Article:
Spring Equinox Gathering

Join us for a Spring Equinox Gathering

All are Invited – Family & Baby-Friendly

 

March 19th, 3-5 p.m. – Free, however donations will be accepted. Suggested donations of $15. All proceeds donated to Shepherd’s Table of Silver Spring

  • Have you noticed an urgency rising in you? Frustration? Anger?
  • Have you been feeling stuck and looking for how to create some “right”movement forward for yourself and in relationship with the events of our times?

Come participate in a community gathering about Spring. This will be a time to learn more about the season from the perspective of Eastern medicine, how we notice it in nature and in our own life; and time to explore ways of working with and supporting rising energy. We will also explore yoga poses that support flow, mobility in the joints, and create calm during this time of change.

Register for class with our front desk in person, by phone (301-565-4924) or via email (frontdesk@crossingshealing.com)

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  • Past Messages from the Director

  • Crossing’s Directors



    Jane Grissmer, M.Ac, L.Ac.
    301-565-4924, X314
    jgrissmer@crossingshealing.com

    Barbara Glenfield, PT
    301-565-4924, x304
    bglenfield@crossingshealing.com


  • An inspiring story for living your autumn days

    At an old monastery that was in the process of dying, there were five elderly monks left, and they were worried because everything was disintegrating and nobody seemed interested in what they were doing. The abbot went to confer with an old rabbi who sometimes stayed in a hut in the forest nearby. The rabbi and the abbot wept together about the lack of respect and response around them. As the abbot left, he asked the rabbi if he had any advice. The rabbi said, “No, the only thing I can tell you is that the Messiah is one of you.”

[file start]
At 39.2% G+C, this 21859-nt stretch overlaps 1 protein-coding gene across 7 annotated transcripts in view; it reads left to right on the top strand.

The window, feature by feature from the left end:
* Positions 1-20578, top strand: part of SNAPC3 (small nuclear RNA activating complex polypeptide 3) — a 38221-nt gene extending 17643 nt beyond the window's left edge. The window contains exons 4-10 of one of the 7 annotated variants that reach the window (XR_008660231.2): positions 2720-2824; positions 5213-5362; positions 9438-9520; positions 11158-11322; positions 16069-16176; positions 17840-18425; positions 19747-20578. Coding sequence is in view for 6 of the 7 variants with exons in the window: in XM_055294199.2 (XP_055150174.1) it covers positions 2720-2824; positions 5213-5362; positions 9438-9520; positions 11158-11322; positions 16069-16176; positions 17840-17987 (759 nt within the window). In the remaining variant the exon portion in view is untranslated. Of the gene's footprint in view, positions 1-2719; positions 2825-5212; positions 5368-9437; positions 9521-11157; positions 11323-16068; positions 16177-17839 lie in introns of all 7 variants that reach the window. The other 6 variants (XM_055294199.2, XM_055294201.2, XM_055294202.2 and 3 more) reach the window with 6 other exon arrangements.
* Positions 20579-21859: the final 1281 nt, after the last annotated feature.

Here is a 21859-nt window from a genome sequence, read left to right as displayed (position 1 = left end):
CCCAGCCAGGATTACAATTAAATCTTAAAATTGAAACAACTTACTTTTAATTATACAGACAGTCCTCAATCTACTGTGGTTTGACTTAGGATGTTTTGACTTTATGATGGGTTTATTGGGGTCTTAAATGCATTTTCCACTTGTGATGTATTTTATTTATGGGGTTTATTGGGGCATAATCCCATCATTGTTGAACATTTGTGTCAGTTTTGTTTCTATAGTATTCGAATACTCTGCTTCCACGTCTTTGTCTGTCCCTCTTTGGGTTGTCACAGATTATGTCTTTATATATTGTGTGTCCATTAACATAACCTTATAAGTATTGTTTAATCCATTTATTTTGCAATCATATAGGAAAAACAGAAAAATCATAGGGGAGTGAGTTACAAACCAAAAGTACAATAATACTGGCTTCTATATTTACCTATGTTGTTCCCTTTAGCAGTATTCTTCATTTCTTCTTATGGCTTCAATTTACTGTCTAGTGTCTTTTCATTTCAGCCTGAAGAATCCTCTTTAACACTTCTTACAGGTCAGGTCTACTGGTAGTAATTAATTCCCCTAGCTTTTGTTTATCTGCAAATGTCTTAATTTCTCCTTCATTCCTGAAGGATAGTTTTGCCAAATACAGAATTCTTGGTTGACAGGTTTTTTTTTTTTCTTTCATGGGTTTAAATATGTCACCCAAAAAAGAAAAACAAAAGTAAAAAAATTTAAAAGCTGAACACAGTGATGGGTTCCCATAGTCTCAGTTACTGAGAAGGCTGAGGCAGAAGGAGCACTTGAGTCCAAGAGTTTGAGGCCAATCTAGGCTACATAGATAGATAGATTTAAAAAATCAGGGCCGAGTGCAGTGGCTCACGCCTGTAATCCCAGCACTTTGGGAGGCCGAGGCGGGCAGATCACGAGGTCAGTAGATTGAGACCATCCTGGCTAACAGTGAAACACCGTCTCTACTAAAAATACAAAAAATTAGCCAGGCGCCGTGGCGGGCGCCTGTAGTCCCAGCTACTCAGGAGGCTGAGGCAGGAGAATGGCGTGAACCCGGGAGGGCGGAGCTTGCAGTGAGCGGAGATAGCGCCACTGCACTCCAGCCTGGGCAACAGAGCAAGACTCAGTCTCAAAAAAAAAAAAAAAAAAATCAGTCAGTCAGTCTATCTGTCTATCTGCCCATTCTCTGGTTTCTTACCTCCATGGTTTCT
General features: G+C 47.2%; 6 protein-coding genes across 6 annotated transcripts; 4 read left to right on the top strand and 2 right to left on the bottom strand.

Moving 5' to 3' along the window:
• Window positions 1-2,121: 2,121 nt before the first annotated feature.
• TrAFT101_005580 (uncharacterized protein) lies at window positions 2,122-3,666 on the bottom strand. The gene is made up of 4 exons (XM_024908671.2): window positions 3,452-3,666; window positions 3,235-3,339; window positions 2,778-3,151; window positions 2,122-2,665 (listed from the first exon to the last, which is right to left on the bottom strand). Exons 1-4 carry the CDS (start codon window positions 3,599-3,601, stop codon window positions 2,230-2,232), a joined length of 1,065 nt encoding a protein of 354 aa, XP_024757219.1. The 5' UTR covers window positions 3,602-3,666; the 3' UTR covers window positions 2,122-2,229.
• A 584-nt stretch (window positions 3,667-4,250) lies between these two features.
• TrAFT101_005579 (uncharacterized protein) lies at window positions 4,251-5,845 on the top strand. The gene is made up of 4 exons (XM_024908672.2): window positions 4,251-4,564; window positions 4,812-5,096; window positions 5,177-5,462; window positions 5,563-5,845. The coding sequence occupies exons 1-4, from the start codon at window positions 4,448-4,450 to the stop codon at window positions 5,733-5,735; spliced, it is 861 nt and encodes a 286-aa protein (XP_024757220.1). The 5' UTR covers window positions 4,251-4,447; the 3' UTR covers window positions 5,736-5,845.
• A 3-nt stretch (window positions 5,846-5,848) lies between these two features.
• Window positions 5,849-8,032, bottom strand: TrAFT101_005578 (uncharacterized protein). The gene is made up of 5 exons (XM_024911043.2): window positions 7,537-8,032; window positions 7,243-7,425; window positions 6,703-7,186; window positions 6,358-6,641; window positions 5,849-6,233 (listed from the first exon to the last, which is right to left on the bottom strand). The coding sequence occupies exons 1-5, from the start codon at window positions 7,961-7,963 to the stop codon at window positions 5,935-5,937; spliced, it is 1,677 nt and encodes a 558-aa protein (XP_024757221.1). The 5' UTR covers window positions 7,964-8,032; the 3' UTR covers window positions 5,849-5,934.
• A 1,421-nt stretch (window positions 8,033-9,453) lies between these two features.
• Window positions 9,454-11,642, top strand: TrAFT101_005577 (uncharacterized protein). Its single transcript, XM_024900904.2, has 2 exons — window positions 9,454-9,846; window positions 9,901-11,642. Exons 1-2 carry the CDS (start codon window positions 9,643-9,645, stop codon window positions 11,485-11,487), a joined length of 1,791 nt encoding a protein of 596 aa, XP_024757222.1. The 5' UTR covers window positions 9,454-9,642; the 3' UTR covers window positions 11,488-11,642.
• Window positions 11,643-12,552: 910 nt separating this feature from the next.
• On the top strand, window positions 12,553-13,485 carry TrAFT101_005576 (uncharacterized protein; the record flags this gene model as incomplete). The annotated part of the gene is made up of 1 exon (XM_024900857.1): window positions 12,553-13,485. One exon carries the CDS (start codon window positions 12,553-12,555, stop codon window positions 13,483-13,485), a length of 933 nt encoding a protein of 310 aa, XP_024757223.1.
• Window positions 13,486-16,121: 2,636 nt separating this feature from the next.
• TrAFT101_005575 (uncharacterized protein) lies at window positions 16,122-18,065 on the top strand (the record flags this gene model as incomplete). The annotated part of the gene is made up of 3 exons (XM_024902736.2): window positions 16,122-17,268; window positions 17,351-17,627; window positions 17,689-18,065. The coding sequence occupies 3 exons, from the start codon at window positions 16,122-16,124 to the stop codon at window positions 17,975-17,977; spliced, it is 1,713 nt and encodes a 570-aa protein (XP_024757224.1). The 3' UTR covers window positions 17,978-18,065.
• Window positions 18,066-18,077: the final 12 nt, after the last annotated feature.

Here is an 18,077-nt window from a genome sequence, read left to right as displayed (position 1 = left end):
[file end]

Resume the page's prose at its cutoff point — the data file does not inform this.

The abbot went back to the monastery and told this to the other monks, and they couldn’t figure it out. They began to think about one another, at first feeling it was ridiculous that such a comment should have been made about any of them. But then they began to treat themselves with extraordinary respect.

    This aura of extraordinary respect that now began to surround the five old monks seemed to radiate out from them and permeate the atmosphere of the place. There was something strangely attractive, even compelling, about it.

    In due course many people came by, attracted by this aura of extraordinary respect, and the monastery became a thriving order again, “a vibrant center of light and spirituality.”

    M. Scott Peck in his book The Different Drum